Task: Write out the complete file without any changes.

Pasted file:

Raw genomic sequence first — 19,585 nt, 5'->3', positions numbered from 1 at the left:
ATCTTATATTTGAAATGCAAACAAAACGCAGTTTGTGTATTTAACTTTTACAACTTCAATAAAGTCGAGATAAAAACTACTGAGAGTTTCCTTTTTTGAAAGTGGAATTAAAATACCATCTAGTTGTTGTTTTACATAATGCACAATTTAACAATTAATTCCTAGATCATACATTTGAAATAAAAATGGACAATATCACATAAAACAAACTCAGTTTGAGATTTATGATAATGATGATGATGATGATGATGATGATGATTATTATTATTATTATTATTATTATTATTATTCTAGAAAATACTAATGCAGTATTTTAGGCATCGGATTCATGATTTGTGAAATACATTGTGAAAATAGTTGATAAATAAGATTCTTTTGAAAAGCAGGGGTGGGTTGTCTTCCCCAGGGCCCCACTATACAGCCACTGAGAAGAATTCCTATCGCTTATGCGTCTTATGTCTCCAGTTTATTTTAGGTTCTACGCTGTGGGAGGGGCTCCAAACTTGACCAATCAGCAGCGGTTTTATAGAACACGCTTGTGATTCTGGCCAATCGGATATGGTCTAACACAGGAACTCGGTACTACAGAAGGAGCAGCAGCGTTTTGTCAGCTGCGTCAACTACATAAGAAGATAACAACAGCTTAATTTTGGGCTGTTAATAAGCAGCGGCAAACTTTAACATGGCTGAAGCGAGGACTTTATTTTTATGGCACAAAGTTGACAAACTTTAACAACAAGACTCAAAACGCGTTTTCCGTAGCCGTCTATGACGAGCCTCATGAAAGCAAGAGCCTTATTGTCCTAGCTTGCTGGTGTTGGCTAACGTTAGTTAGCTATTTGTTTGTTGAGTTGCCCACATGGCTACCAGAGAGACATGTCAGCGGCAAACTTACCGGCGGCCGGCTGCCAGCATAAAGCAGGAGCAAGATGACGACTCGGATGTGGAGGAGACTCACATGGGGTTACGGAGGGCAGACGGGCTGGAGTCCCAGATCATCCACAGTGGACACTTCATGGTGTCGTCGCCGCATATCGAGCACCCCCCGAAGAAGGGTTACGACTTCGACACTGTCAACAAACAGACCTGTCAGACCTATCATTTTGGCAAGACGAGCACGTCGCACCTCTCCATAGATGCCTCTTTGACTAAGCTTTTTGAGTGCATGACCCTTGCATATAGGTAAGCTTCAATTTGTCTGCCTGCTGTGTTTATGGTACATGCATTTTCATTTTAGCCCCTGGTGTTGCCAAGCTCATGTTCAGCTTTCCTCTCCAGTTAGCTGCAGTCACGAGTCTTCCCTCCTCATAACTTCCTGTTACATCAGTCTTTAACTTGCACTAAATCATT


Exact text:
Raw genomic sequence first — 19,585 nt, 5'->3', positions numbered from 1 at the left:
ATCTTATATTTGAAATGCAAACAAAACGCAGTTTGTGTATTTAACTTTTACAACTTCAATAAAGTCGAGATAAAAACTACTGAGAGTTTCCTTTTTTGAAAGTGGAATTAAAATACCATCTAGTTGTTGTTTTACATAATGCACAATTTAACAATTAATTCCTAGATCATACATTTGAAATAAAAATGGACAATATCACATAAAACAAACTCAGTTTGAGATTTATGATAATGATGATGATGATGATGATGATGATGATTATTATTATTATTATTATTATTATTATTATTCTAGAAAATACTAATGCAGTATTTTAGGCATCGGATTCATGATTTGTGAAATACATTGTGAAAATAGTTGATAAATAAGATTCTTTTGAAAAGCAGGGGTGGGTTGTCTTCCCCAGGGCCCCACTATACAGCCACTGAGAAGAATTCCTATCGCTTATGCGTCTTATGTCTCCAGTTTATTTTAGGTTCTACGCTGTGGGAGGGGCTCCAAACTTGACCAATCAGCAGCGGTTTTATAGAACACGCTTGTGATTCTGGCCAATCGGATATGGTCTAACACAGGAACTCGGTACTACAGAAGGAGCAGCAGCGTTTTGTCAGCTGCGTCAACTACATAAGAAGATAACAACAGCTTAATTTTGGGCTGTTAATAAGCAGCGGCAAACTTTAACATGGCTGAAGCGAGGACTTTATTTTTATGGCACAAAGTTGACAAACTTTAACAACAAGACTCAAAACGCGTTTTCCGTAGCCGTCTATGACGAGCCTCATGAAAGCAAGAGCCTTATTGTCCTAGCTTGCTGGTGTTGGCTAACGTTAGTTAGCTATTTGTTTGTTGAGTTGCCCACATGGCTACCAGAGAGACATGTCAGCGGCAAACTTACCGGCGGCCGGCTGCCAGCATAAAGCAGGAGCAAGATGACGACTCGGATGTGGAGGAGACTCACATGGGGTTACGGAGGGCAGACGGGCTGGAGTCCCAGATCATCCACAGTGGACACTTCATGGTGTCGTCGCCGCATATCGAGCACCCCCCGAAGAAGGGTTACGACTTCGACACTGTCAACAAACAGACCTGTCAGACCTATCATTTTGGCAAGACGAGCACGTCGCACCTCTCCATAGATGCCTCTTTGACTAAGCTTTTTGAGTGCATGACCCTTGCATATAGGTAAGCTTCAATTTGTCTGCCTGCTGTGTTTATGGTACATGCATTTTCATTTTAGCCCCTGGTGTTGCCAAGCTCATGTTCAGCTTTCCTCTCCAGTTAGCTGCAGTCACGAGTCTTCCCTCCTCATAACTTCCTGTTACATCAGTCTTTAACTTGCACTAAATCATT